Sunday, March 11, 2012

Request to publish the logo for the International Romani Day on Google's main page

Here is something simple, yet meaningful that could be done to raise awareness about the Romani people, their rich history, and their human rights struggles today. I invite you to please take a minute and join this effort by the civic organization, Romea, to email Google to request the company post the logo for the International Romani Day on its main page on April 8 to honor that holiday.

Below is the email I sent to Feel free to copy or write your own:

I would like to request that you please publish the logo for the International Romani Day on your main page on April 8 to raise awareness about one of the largest minorities in Europe which has a rich history on the continent, but also experiences some of the most severe discrimination of all ethnic groups in areas of employment, housing, education and health care. Violence against Roma is also on the rise as economic strife across the EU deepens. Roma, of course, live all over the world, including in the US where they have been called the "hidden Americans" because they remain largely invisible.

International Romani Day was established in 1971, the year the Romani people themselves, representing communities from 14 different countries, organized the first-ever, historic World Romani Congress in London to discuss civil rights, cultural heritage, post-WWII reparations, and more. The Congress also agreed on the use of the word "Roma" as a self-identifier (instead of the pejorative term "Gypsy"), on the adoption of a Romani flag, and on the Romani national anthem, connecting Roma, whose heritage can be traced to India, the world over.

Please post the International Romani Day logo on April 8 2012 to commemorate this day and to raise awareness about the human rights struggles for Roma all across Europe and the world.

The logo designed by Laďa Gažiová, a Romani artist born in 1981 in Slovakia. She has based her design on the Roma flag and traditional Roma motifs.

The logo URL:

Wednesday, March 7, 2012

Czech neo-Nazis becoming more violent and sophisticated, report warns

(Czech Ministry of Interior logo)

This very important piece, published on March 1, 2012, is reprinted from

Despite a fall in numbers compared to the 1990s, extreme right-wing movements in the Czech Republic are becoming more discreet and sophisticated and widening their range of targets, a report commissioned by the Czech Ministry of Interior says, warning that neo-Nazis and other groups may resort to terrorism.

According to the 50-odd page report authored by political scientist Miroslav Mareš and several contributors, a rise in racially motivated attacks can be expected over the next five years. While the ethnic Romany population will continue to be the target of violence, the report says far-right groups are increasingly focusing their attention to resistance to multiculturalism and immigration to the Czech Republic.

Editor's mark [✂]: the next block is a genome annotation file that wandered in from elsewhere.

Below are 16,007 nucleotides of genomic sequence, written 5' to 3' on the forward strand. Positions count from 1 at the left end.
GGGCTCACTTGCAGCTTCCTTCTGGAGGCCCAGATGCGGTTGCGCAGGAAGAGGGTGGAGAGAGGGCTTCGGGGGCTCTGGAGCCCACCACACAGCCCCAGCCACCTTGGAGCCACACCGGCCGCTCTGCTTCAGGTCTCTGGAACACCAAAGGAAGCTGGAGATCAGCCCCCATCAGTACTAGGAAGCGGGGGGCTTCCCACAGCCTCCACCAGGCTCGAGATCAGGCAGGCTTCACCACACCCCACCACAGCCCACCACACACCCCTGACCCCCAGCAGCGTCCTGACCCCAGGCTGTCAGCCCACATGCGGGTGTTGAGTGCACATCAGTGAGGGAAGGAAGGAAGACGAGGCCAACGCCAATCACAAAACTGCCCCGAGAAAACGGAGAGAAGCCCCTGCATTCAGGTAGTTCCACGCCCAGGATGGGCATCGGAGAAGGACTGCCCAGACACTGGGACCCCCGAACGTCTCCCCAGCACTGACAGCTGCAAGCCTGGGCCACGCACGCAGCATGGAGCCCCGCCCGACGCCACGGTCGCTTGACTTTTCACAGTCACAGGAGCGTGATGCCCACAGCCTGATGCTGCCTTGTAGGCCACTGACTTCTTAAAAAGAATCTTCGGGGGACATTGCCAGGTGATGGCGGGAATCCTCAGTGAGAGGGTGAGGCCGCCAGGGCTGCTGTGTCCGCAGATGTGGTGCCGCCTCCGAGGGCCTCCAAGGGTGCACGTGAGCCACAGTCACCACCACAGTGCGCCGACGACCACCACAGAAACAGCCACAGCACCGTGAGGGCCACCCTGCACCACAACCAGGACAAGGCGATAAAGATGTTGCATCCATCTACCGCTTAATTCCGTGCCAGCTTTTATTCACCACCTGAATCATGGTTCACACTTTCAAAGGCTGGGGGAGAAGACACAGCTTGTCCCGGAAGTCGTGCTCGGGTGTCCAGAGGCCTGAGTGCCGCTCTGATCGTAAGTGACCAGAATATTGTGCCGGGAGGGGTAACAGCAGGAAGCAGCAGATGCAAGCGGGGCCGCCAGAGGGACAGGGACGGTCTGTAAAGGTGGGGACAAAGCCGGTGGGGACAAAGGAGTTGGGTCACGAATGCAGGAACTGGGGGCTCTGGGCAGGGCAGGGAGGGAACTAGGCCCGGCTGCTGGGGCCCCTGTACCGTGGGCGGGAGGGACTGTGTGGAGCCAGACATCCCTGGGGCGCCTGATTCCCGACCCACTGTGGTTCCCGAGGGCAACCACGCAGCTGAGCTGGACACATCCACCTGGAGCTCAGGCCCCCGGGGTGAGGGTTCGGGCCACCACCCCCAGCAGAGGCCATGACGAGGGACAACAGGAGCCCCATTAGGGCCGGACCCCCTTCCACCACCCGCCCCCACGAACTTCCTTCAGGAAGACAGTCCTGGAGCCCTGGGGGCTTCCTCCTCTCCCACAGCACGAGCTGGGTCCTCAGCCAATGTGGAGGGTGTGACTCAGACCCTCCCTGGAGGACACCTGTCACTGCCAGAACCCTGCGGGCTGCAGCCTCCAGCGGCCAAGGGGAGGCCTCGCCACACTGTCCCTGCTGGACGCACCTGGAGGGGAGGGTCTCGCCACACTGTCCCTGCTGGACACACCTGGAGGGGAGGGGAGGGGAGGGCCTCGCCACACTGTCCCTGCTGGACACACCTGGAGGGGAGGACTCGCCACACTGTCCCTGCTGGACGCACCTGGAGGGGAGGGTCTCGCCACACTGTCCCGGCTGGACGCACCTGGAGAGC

“Calls to form home defense units (which came from the [banned] Workers Party) against Vietnamese present a risk because they could lead to an escalation in ethnic violence,” the report published on Thursday states.

Mareš says in the report an increase in violent attacks can be expected due to: worsening economic conditions; increasing social exclusion; mainstream political failure by extreme right-wing parties; and the influence of foreign white supremacist groups.

There are currently around 4,000 extreme right-wing activists in the Czech Republic, the report says, with an especially active core of around 400 leaders and ideologists. The core of the movement is now formed by the free nationalist and autonomous nationalist movements, which operate in coordinated regional cells as opposed to adhering to a national leadership, the report says.

‘The Russian way’ of terrorim

“Within the neo-Nazi scene, which is attempting to work out courses of action, terrorist concepts influenced in part from Russia (the so-called ‘Russian Way’), are being propagated,” the report states. It notes that numerous Russian judges who have sentenced neo-Nazi activists have been attacked — and several murdered (though no right-wing militants have been convicted for the homicides).

“It’s necessary to monitor whether the Czech neo-Nazi scene will adopt similar tactics in reaction to a wave of controversial trials,” the report’s author recommends, pointing out that the Czech far-right movement has close ties with similar organizations in Russia.

The Ministry of Interior last year published an instructional booklet intended primarily for police chiefs under the title Extremism as a Security Threat warning of right-wing extremists infiltrating police ranks. The new report likewise warns that Neo-Nazi activists are drawn to the police force: “We can expect more conspiracies in this area than there have been before.”